Jun 20, 2010 at 5:48 PM
Edited Jun 20, 2010 at 6:13 PM
I understand your concern. I have searched for ways of keeping the Model pure, and I continue to do so. Perhaps the following observations will help.
"Independent" is not a UI concern
Dependency among values in a program is a general concern. It manifests most visibly in the user interface, but it is important to all aspects of the system. Other examples include caching and synchronization, both of which are supported by Update Controls.
It is natural for the Model to participate in dependency management.
The Independent type is defined in the core assembly UpdateControls.dll. All of the WPF specific stuff is in UpdateControls.XAML.dll, an all of the Windows Forms stuff is in UpdateControls.Forms.dll. So even though the model knows about Update Controls,
it does not know which UI platform (if any) you are using. (BTW, this is not true for the Silverlight assembly, since the runtime and the UI platform are already tightly coupled.)
At its core, Update Controls (despite the name) is a dependency management library, not a UI library.
The Model would otherwise implement INotifyPropertyChanged
All of the code that Microsoft tools would have you generate (Entity Framework, Linq to SQL, RIA Services, etc) implements INotifyPropertyChanged. For the same reason that Independent is not UI centric, niether is INPC. It can be used for any dependency
management. But if you take offense to the Model using Independent, you should also take offense to the Model implementing INPC.
The difference, of course, is that INPC is part of the .NET framework, while Independent is part of a third-party library. That is why I chose a liberal open source license - so you can understand and trust a component that you take such a deep dependency
Eventually, dependency management will be part of the platform
As you pointed out, it would be better if the Independent type were not explicit, but rather an implicit behavior of the compiler. I don't yet have the hooks to make that happen. Eventually, I will.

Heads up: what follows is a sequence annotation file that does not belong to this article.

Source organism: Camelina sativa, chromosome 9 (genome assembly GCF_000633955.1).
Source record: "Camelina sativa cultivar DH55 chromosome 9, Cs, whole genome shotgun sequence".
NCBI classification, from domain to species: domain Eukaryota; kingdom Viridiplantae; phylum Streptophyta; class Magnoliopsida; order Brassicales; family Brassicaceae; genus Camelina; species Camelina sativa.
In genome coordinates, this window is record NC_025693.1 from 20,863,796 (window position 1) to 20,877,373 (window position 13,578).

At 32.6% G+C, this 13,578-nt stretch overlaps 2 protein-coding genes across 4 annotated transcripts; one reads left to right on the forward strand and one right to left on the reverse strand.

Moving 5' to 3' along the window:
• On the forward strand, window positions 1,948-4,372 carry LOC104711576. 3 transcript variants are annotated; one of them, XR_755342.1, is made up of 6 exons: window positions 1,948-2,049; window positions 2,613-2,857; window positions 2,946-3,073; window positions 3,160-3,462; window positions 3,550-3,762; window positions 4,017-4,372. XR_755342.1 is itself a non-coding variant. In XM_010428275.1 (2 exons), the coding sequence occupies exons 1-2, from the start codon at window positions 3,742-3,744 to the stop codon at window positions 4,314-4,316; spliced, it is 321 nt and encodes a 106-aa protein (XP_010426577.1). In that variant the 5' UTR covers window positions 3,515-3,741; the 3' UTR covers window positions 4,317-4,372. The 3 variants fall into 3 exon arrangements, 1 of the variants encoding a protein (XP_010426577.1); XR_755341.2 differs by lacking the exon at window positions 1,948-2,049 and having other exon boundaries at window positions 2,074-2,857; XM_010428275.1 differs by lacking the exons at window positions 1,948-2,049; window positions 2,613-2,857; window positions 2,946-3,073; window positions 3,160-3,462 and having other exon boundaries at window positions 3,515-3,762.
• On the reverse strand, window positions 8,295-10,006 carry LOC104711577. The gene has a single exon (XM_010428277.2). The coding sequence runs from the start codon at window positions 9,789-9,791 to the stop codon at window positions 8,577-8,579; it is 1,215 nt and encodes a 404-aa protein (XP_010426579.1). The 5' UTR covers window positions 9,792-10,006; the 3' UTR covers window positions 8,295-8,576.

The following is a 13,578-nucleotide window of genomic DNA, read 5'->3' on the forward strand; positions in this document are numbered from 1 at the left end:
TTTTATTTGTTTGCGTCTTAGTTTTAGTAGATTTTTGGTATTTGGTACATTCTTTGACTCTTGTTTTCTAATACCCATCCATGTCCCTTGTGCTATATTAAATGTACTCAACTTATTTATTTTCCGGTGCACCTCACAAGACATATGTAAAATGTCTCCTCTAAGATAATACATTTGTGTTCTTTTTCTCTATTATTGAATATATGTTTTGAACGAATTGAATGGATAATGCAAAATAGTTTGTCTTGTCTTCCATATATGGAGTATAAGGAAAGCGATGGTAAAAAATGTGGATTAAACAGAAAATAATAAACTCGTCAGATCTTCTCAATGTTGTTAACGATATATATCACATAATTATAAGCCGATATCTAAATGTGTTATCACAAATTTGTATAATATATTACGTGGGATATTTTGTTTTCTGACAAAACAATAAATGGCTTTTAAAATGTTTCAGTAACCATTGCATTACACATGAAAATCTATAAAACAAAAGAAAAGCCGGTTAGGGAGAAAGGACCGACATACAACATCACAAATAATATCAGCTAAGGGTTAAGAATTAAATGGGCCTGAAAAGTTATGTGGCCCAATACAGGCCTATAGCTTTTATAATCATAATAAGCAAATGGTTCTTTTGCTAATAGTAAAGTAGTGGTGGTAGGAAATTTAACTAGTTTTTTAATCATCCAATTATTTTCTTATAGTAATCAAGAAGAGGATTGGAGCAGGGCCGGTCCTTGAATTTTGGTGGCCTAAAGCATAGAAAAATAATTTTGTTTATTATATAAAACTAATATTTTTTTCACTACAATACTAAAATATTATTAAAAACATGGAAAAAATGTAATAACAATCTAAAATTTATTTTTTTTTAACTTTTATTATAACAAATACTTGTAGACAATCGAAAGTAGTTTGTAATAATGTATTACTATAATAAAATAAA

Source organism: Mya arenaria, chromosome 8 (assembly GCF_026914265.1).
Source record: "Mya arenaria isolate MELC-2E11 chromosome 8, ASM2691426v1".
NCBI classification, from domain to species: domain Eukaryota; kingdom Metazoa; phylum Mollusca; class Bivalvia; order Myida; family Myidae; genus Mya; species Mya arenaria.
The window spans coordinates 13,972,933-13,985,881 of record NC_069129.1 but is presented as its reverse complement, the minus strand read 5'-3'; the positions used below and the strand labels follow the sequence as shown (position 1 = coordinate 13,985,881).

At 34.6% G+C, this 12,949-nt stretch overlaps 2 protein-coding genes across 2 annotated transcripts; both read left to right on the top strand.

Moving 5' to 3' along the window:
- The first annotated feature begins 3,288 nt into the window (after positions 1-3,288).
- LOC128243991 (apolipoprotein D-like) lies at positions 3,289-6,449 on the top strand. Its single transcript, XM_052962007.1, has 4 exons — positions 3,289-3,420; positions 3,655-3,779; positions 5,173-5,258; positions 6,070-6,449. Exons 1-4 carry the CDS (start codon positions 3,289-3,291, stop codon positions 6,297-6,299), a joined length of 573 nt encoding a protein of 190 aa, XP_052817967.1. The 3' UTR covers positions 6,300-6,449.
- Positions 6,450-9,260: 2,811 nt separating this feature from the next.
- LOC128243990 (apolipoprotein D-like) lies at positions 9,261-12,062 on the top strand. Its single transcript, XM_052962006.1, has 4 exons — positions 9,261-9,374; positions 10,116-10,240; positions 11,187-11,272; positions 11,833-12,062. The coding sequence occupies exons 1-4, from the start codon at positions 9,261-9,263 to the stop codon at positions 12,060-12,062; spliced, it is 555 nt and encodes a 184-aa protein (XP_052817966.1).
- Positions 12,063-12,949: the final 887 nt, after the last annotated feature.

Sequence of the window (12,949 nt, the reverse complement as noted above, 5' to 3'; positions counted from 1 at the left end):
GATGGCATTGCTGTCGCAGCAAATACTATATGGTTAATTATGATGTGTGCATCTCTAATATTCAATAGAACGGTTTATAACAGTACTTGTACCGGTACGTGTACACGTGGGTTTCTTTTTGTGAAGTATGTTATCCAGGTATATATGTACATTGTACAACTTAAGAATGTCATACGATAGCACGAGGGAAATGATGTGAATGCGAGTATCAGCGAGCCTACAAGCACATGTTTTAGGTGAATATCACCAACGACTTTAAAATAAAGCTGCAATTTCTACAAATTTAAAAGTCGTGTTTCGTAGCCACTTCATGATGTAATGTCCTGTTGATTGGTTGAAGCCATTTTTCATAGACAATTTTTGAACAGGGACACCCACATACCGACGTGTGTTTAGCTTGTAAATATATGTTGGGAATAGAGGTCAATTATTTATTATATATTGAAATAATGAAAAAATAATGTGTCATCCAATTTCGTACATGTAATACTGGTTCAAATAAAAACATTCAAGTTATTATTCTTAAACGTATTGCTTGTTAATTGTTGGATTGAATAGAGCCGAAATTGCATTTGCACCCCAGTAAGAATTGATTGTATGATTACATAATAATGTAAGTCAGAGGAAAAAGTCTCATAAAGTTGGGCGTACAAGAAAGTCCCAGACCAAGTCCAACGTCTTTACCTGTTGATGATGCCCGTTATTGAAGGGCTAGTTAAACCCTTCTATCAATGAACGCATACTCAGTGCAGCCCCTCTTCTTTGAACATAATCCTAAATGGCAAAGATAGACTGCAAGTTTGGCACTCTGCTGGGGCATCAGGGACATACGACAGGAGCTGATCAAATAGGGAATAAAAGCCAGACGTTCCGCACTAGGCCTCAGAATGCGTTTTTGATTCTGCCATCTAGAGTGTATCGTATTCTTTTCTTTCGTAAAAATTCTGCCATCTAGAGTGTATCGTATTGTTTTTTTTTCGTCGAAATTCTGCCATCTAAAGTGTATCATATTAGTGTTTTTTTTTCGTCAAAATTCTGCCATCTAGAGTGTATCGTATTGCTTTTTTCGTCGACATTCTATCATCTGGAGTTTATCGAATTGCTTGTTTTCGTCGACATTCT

The march of technology has two phases: libraries and platforms. First, ideas are implemented in libraries. Then, once the idea has sufficiently baked in that crucible, it is cemented into platforms. Dependency management is still very much in the first
Aspect oriented frameworks give us some limited capability to inject cross-cutting concerns into our systems. Dependency management could be implemented as such a cross cutting concern. But if I were to choose one of those frameworks, you would have a much
bigger code dependency to justify. I prefer to remain on the sidelines until the majority of the community decides to adopt AoP.
Anders has stated that "compiler as a service" is on the .NET roadmap. Once that happens, we should be able to install add-ins to the compiler. Then I'll be able to inject dependency management during compilation.
I am working in that direction
To the degree that the platform allows, I have done some work in the direction of pre-compilation. I've defined a
T4 template for Linq to SQL, and I'm actively working on a
modeling language that solves the dependency management and synchronization problems. These both implicitly add dependency management constructs during code generation.
Your contributions are welcome
This is an open source project. Please peruse the source code to see how Independent works. If you can find a solution that satisfies your requirements better, please share your change with us.